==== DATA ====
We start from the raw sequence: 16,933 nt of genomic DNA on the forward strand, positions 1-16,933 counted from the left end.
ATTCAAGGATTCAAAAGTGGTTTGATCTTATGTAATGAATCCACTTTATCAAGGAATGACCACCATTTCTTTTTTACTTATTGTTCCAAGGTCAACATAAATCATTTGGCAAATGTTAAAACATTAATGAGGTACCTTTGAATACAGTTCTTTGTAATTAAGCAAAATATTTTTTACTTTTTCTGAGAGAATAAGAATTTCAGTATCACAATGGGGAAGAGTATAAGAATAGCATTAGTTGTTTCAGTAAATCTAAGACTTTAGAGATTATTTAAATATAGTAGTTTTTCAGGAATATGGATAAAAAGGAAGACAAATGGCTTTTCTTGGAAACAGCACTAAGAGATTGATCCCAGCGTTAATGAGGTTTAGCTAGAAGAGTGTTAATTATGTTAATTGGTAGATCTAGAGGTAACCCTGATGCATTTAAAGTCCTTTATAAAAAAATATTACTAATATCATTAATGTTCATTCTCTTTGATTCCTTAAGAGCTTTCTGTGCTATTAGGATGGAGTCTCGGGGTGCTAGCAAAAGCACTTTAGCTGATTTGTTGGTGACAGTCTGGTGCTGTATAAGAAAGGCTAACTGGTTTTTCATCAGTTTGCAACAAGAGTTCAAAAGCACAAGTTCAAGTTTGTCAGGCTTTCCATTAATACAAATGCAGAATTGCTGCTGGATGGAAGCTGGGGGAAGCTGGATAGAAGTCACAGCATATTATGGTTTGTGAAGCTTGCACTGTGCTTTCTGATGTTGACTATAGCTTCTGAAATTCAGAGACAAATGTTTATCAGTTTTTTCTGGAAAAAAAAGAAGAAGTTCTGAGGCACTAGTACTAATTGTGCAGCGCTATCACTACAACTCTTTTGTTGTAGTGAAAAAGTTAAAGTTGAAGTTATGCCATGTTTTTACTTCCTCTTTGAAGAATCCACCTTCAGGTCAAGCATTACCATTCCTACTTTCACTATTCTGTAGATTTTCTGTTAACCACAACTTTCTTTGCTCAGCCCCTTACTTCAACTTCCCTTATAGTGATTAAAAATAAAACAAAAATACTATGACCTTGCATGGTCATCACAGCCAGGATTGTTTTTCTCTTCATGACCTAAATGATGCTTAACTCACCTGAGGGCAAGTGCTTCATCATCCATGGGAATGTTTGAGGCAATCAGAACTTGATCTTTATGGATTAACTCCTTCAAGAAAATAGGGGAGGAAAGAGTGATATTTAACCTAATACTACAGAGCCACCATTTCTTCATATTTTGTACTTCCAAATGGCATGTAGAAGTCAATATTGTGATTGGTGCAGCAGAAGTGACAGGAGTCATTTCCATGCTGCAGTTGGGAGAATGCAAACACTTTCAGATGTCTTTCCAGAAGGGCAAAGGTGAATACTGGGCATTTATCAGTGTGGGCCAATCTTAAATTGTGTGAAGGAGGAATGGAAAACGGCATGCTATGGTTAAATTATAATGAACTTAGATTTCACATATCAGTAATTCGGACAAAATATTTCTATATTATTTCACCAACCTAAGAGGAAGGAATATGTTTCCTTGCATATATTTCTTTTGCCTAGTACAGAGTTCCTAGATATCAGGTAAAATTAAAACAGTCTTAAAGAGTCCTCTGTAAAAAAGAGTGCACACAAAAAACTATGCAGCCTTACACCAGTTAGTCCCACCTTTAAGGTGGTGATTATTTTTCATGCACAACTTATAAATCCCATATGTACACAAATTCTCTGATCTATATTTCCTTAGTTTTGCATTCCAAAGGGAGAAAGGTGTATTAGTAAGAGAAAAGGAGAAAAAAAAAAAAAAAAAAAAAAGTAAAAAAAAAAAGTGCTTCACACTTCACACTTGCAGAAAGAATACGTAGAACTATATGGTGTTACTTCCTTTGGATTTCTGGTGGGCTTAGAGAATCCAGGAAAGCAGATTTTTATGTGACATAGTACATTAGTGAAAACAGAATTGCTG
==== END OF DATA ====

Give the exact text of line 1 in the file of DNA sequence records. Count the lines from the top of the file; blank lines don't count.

We start from the raw sequence: 16,933 nt of genomic DNA on the forward strand, positions 1-16,933 counted from the left end.